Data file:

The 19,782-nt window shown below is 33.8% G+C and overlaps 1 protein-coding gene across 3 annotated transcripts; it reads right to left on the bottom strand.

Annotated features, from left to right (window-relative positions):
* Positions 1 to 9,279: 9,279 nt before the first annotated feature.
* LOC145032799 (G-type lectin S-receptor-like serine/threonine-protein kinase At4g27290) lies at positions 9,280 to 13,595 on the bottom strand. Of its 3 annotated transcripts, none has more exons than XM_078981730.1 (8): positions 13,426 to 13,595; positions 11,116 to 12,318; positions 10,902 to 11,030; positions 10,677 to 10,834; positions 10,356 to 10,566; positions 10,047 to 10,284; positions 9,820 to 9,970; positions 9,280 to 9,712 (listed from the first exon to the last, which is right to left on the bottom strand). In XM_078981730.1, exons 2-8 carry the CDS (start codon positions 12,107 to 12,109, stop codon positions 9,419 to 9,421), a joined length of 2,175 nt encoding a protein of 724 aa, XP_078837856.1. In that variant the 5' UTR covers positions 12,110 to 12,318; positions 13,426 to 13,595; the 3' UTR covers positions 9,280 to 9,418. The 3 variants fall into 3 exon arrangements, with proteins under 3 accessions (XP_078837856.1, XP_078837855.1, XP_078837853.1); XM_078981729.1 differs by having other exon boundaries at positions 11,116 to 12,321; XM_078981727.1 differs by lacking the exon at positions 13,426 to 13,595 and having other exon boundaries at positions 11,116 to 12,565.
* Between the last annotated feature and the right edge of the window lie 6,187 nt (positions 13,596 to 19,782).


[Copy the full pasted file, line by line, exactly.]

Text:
The 19,782-nt window shown below is 33.8% G+C and overlaps 1 protein-coding gene across 3 annotated transcripts; it reads right to left on the bottom strand.

Annotated features, from left to right (window-relative positions):
* Positions 1 to 9,279: 9,279 nt before the first annotated feature.
* LOC145032799 (G-type lectin S-receptor-like serine/threonine-protein kinase At4g27290) lies at positions 9,280 to 13,595 on the bottom strand. Of its 3 annotated transcripts, none has more exons than XM_078981730.1 (8): positions 13,426 to 13,595; positions 11,116 to 12,318; positions 10,902 to 11,030; positions 10,677 to 10,834; positions 10,356 to 10,566; positions 10,047 to 10,284; positions 9,820 to 9,970; positions 9,280 to 9,712 (listed from the first exon to the last, which is right to left on the bottom strand). In XM_078981730.1, exons 2-8 carry the CDS (start codon positions 12,107 to 12,109, stop codon positions 9,419 to 9,421), a joined length of 2,175 nt encoding a protein of 724 aa, XP_078837856.1. In that variant the 5' UTR covers positions 12,110 to 12,318; positions 13,426 to 13,595; the 3' UTR covers positions 9,280 to 9,418. The 3 variants fall into 3 exon arrangements, with proteins under 3 accessions (XP_078837856.1, XP_078837855.1, XP_078837853.1); XM_078981729.1 differs by having other exon boundaries at positions 11,116 to 12,321; XM_078981727.1 differs by lacking the exon at positions 13,426 to 13,595 and having other exon boundaries at positions 11,116 to 12,565.
* Between the last annotated feature and the right edge of the window lie 6,187 nt (positions 13,596 to 19,782).